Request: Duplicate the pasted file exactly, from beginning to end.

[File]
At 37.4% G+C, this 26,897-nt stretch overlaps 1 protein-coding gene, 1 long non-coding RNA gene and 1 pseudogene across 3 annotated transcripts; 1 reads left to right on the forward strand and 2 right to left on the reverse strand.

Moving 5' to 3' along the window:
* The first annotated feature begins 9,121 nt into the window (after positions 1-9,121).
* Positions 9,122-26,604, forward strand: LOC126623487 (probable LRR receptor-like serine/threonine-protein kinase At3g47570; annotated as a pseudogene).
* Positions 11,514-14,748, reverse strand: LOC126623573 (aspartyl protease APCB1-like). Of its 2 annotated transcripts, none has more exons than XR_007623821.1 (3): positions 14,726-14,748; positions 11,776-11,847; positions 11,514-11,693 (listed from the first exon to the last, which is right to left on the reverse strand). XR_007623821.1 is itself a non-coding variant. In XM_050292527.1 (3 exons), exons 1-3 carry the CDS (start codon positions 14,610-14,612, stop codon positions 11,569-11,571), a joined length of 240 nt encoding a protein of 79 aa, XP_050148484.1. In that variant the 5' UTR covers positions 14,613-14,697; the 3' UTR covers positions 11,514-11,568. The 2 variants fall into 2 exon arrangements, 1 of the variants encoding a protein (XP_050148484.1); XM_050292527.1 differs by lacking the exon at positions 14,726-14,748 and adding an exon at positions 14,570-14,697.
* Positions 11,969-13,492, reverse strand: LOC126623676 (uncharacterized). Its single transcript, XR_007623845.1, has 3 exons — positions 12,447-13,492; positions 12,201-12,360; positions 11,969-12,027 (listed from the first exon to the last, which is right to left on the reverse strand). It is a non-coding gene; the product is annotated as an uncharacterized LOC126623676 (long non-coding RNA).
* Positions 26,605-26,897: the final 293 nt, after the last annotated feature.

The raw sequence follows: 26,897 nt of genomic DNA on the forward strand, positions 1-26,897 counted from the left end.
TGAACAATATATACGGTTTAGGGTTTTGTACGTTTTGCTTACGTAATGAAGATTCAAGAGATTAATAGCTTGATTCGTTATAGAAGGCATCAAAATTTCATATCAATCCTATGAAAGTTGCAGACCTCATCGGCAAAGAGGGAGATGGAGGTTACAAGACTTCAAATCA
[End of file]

At 37.4% G+C, this 26,897-nt stretch overlaps 1 protein-coding gene, 1 long non-coding RNA gene and 1 pseudogene across 3 annotated transcripts; 1 reads left to right on the forward strand and 2 right to left on the reverse strand.

Moving 5' to 3' along the window:
* The first annotated feature begins 9,121 nt into the window (after positions 1-9,121).
* Positions 9,122-26,604, forward strand: LOC126623487 (probable LRR receptor-like serine/threonine-protein kinase At3g47570; annotated as a pseudogene).
* Positions 11,514-14,748, reverse strand: LOC126623573 (aspartyl protease APCB1-like). Of its 2 annotated transcripts, none has more exons than XR_007623821.1 (3): positions 14,726-14,748; positions 11,776-11,847; positions 11,514-11,693 (listed from the first exon to the last, which is right to left on the reverse strand). XR_007623821.1 is itself a non-coding variant. In XM_050292527.1 (3 exons), exons 1-3 carry the CDS (start codon positions 14,610-14,612, stop codon positions 11,569-11,571), a joined length of 240 nt encoding a protein of 79 aa, XP_050148484.1. In that variant the 5' UTR covers positions 14,613-14,697; the 3' UTR covers positions 11,514-11,568. The 2 variants fall into 2 exon arrangements, 1 of the variants encoding a protein (XP_050148484.1); XM_050292527.1 differs by lacking the exon at positions 14,726-14,748 and adding an exon at positions 14,570-14,697.
* Positions 11,969-13,492, reverse strand: LOC126623676 (uncharacterized). Its single transcript, XR_007623845.1, has 3 exons — positions 12,447-13,492; positions 12,201-12,360; positions 11,969-12,027 (listed from the first exon to the last, which is right to left on the reverse strand). It is a non-coding gene; the product is annotated as an uncharacterized LOC126623676 (long non-coding RNA).
* Positions 26,605-26,897: the final 293 nt, after the last annotated feature.

The raw sequence follows: 26,897 nt of genomic DNA on the forward strand, positions 1-26,897 counted from the left end.
TGAACAATATATACGGTTTAGGGTTTTGTACGTTTTGCTTACGTAATGAAGATTCAAGAGATTAATAGCTTGATTCGTTATAGAAGGCATCAAAATTTCATATCAATCCTATGAAAGTTGCAGACCTCATCGGCAAAGAGGGAGATGGAGGTTACAAGACTTCAAATCA